successes, we’ve started with the end in mind, and when we kick ourselves over failures, it’s because we
didn’t do that. So I think that’s got to be #1.
#2 for me –and this is true certainly at work, but it’s even true in nonprofits or anything that we get
involved with – if you want to have a winning team, you have to draft a winning set of players. Again,
the failures have come when you have a team that you just know isn’t up to the game and you try and
make it work anyway. But when you have the right team, it’s easy. It’s easy to win.
And then the final thing, and this applies to anything in life, is if you’re going to do it, do it with passion.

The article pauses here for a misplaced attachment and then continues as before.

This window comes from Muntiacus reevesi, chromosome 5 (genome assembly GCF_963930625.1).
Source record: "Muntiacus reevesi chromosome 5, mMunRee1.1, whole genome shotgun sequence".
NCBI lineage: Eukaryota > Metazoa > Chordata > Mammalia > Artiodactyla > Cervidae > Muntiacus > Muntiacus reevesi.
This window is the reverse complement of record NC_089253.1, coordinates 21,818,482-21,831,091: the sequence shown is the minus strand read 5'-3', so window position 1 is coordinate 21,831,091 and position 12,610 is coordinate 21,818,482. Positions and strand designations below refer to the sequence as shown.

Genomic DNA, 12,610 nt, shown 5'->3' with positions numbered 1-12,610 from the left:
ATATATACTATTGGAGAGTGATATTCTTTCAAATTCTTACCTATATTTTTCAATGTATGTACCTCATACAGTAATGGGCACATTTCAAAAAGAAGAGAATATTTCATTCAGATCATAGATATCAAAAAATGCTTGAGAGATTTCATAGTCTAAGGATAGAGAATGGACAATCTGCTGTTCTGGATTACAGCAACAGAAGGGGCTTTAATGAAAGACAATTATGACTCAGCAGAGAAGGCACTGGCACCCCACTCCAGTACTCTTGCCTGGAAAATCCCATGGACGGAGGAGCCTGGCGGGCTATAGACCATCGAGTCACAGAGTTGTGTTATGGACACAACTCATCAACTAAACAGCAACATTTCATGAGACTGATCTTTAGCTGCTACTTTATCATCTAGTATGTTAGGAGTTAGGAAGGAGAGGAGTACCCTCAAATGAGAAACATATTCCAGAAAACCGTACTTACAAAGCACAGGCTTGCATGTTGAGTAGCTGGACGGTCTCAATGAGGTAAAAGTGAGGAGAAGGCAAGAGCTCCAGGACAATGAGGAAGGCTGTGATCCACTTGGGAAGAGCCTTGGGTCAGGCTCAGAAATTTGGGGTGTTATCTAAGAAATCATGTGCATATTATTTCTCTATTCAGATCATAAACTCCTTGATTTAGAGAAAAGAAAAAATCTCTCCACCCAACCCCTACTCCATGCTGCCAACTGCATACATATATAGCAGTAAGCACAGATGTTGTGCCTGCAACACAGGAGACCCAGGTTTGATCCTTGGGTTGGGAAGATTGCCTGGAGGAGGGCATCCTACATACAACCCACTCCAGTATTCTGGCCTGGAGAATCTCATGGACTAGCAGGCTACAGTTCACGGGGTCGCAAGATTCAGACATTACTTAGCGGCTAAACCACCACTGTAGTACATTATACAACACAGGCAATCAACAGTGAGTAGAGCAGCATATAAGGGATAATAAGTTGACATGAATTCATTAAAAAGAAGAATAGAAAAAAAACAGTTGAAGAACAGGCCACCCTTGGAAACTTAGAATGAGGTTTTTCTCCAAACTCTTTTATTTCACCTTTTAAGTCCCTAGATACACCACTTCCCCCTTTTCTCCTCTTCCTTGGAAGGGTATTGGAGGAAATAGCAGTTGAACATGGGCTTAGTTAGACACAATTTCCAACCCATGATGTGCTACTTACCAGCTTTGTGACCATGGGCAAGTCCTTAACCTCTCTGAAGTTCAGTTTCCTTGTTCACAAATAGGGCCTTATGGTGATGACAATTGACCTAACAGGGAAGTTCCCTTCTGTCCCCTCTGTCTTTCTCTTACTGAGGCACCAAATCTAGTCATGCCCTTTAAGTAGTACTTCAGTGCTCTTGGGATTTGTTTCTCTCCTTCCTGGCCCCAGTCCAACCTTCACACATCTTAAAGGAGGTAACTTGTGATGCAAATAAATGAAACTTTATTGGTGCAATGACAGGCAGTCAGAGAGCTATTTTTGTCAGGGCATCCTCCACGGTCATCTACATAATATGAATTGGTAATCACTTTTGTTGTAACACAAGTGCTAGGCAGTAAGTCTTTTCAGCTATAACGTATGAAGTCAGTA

ARI: Great. I think those are wonderful. Michael, thank you very, very much. I really, really want
everybody to try some of these SeaBear products, because they’re amazing. We’re going to have links to
it in the show notes. Is there any particular package that you recommend? Because I just went with the
regular – but any of your products, actually, that you’re particularly proud of that people should try?
MIKE: You’ve talked about the Ready-to-Eat, but I’ll tell you, it’s summertime, and our most popular
thing right now and our favorite thing all summer is what we call our Fresh and Wild program. It’s where
we’re getting fresh salmon and halibut from really cool little specialty runs throughout the Pacific
Northwest. There’s a different one every week. We bring it in, hand-filet it, and ship it out to people
fresh, and it’s just an amazing program.
ARI: Great. Thank you again. It was really nice talking to you.
MIKE: Nice talking to you, too. Thanks so much for having me.